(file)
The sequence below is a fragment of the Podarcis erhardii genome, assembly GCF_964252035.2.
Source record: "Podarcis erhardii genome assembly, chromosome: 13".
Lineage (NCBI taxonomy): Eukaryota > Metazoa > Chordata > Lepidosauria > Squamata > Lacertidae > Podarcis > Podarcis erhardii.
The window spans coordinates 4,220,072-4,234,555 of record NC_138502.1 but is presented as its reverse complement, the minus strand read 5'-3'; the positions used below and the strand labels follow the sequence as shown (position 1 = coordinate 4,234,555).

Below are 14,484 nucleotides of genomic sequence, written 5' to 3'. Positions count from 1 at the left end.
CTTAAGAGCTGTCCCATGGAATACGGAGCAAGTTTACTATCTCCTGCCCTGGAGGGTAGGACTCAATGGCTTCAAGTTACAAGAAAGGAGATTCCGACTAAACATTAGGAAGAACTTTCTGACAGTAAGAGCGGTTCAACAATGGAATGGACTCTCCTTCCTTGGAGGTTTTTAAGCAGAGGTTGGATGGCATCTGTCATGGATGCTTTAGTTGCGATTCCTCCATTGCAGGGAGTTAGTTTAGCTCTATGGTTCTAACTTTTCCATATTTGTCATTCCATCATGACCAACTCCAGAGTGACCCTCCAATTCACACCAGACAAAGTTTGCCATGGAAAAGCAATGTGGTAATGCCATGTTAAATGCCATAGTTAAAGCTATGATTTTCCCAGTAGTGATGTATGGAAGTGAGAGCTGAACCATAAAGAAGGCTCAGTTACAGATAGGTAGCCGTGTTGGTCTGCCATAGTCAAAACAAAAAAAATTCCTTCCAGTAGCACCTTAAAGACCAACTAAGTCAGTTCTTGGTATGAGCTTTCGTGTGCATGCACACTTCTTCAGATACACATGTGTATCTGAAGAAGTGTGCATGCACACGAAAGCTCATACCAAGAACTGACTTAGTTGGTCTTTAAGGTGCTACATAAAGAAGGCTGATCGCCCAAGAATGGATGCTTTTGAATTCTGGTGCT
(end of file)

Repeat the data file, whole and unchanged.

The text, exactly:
The sequence below is a fragment of the Podarcis erhardii genome, assembly GCF_964252035.2.
Source record: "Podarcis erhardii genome assembly, chromosome: 13".
Lineage (NCBI taxonomy): Eukaryota > Metazoa > Chordata > Lepidosauria > Squamata > Lacertidae > Podarcis > Podarcis erhardii.
The window spans coordinates 4,220,072-4,234,555 of record NC_138502.1 but is presented as its reverse complement, the minus strand read 5'-3'; the positions used below and the strand labels follow the sequence as shown (position 1 = coordinate 4,234,555).

Below are 14,484 nucleotides of genomic sequence, written 5' to 3'. Positions count from 1 at the left end.
CTTAAGAGCTGTCCCATGGAATACGGAGCAAGTTTACTATCTCCTGCCCTGGAGGGTAGGACTCAATGGCTTCAAGTTACAAGAAAGGAGATTCCGACTAAACATTAGGAAGAACTTTCTGACAGTAAGAGCGGTTCAACAATGGAATGGACTCTCCTTCCTTGGAGGTTTTTAAGCAGAGGTTGGATGGCATCTGTCATGGATGCTTTAGTTGCGATTCCTCCATTGCAGGGAGTTAGTTTAGCTCTATGGTTCTAACTTTTCCATATTTGTCATTCCATCATGACCAACTCCAGAGTGACCCTCCAATTCACACCAGACAAAGTTTGCCATGGAAAAGCAATGTGGTAATGCCATGTTAAATGCCATAGTTAAAGCTATGATTTTCCCAGTAGTGATGTATGGAAGTGAGAGCTGAACCATAAAGAAGGCTCAGTTACAGATAGGTAGCCGTGTTGGTCTGCCATAGTCAAAACAAAAAAAATTCCTTCCAGTAGCACCTTAAAGACCAACTAAGTCAGTTCTTGGTATGAGCTTTCGTGTGCATGCACACTTCTTCAGATACACATGTGTATCTGAAGAAGTGTGCATGCACACGAAAGCTCATACCAAGAACTGACTTAGTTGGTCTTTAAGGTGCTACATAAAGAAGGCTGATCGCCCAAGAATGGATGCTTTTGAATTCTGGTGCT